Meanwhile, the root causes of the crisis have hardly changed: an improperly deregulated market with too few power sources, too little transmission infrastructure, and a dearth of active players in a position to create a truly free market. If nothing changes, Dr Bernstein says, the shortages, uncontrolled price rises and rolling blackouts will simply be postponed until next summer -- or whenever the next demand crunch hits.
Much of the political debate has focussed on generating plants – whether local authorities have been too slow to build them, or too reluctant on environmental grounds. But the state of the transmission grid is arguably a bigger problem, not only in California where there is a north-south bottleneck in the San Joaquin Valley, but across the country. Last month, Las Vegas suffered a blackout because there was no way to funnel emergency power supplies there quickly enough. Since there is no direct north-south transmission line through Nevada, the power has to travel either through California (a no-go in the current situation) or through Utah, which was experiencing similarly high demand at the time.
One can anticipate similar problems in New York state and New England, where the dense population makes it hard to build new transmission lines, or in Florida, which has just two electric line connections to the wider United States, both of which were operating at capacity during last winter's peak season. Given the state's continuing population growth, it wouldn't take more than a bit of freak weather or a power plant going down unexpectedly for the great electricity crisis to hit there as well.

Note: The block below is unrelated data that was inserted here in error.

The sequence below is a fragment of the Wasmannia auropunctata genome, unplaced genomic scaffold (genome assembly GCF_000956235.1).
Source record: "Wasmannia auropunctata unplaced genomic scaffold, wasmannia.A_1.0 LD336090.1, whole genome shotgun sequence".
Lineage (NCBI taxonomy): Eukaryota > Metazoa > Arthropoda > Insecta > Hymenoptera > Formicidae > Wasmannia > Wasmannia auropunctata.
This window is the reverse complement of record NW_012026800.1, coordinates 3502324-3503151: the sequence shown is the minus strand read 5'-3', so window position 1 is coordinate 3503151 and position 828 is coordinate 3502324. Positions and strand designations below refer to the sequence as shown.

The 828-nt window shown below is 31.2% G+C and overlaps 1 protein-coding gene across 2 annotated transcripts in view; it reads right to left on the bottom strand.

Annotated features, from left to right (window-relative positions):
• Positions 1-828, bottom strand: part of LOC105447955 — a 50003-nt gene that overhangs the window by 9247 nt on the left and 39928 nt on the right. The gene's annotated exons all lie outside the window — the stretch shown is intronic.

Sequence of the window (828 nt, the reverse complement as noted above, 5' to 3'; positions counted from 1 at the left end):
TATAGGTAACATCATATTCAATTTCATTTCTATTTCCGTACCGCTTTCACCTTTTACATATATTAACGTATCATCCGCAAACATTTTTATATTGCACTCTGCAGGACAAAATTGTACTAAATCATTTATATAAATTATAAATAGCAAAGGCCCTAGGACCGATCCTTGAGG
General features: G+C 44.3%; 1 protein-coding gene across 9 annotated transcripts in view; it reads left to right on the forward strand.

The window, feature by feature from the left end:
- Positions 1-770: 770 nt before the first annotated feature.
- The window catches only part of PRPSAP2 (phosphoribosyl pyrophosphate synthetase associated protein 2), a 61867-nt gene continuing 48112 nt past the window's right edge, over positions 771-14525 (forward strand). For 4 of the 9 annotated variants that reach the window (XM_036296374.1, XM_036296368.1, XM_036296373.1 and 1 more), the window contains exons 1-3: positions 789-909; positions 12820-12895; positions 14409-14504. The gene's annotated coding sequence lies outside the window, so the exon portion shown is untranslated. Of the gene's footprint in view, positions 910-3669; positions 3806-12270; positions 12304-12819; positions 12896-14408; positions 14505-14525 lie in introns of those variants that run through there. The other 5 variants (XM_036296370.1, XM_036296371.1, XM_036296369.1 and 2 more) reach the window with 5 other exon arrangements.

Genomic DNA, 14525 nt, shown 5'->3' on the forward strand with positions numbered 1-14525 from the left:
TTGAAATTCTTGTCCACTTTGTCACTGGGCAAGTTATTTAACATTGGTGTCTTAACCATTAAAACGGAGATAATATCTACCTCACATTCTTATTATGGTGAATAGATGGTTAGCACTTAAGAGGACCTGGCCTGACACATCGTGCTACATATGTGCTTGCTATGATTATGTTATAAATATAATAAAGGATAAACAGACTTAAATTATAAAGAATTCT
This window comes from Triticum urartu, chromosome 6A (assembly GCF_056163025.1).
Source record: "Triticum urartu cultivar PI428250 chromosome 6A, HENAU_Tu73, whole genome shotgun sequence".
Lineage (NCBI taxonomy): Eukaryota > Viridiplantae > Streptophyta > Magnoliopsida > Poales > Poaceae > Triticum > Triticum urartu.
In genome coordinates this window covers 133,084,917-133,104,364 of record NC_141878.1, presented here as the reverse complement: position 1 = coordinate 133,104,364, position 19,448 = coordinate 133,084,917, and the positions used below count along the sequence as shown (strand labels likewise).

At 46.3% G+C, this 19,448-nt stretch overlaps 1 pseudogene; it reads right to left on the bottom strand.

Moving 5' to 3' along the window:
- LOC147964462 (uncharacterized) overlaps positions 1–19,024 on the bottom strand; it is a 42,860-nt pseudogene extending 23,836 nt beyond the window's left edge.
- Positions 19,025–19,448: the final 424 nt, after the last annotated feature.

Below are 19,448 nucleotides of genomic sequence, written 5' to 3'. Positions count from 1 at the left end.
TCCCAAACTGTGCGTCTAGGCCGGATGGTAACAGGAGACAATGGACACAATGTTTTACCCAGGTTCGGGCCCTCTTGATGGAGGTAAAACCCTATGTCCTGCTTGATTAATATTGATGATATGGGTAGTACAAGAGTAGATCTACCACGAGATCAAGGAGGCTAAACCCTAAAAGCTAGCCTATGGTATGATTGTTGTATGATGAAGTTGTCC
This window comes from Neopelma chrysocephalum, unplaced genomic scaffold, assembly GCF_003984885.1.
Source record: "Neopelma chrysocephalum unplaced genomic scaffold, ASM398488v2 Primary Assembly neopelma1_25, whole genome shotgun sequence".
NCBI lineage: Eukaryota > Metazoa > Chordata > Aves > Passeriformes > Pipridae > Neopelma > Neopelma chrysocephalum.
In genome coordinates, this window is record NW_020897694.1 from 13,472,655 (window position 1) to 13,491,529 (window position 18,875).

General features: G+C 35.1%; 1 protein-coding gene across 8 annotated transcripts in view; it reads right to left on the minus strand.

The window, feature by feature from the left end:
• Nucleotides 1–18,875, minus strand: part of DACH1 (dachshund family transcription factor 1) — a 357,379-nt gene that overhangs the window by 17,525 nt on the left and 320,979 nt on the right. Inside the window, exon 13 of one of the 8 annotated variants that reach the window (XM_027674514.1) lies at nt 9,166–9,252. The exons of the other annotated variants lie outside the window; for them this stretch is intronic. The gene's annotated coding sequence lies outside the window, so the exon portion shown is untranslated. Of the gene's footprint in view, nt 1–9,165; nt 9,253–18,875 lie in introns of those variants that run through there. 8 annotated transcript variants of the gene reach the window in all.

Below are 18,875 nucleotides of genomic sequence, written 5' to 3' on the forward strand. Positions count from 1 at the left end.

"You can build as many power plants as you like, but if you don't have the grid to transmit the electricity they won't do you any good," Dr Bernstein remarked. The White House energy plan recently unveiled focuses almost entirely on energy production; not on distribution or conservation. If implemented in its current form by Congress, it is unlikely – energy specialists say – to do much to alleviate the core US problem.
California's respite this Summer could well be the calm before a much wider storm.Reuse content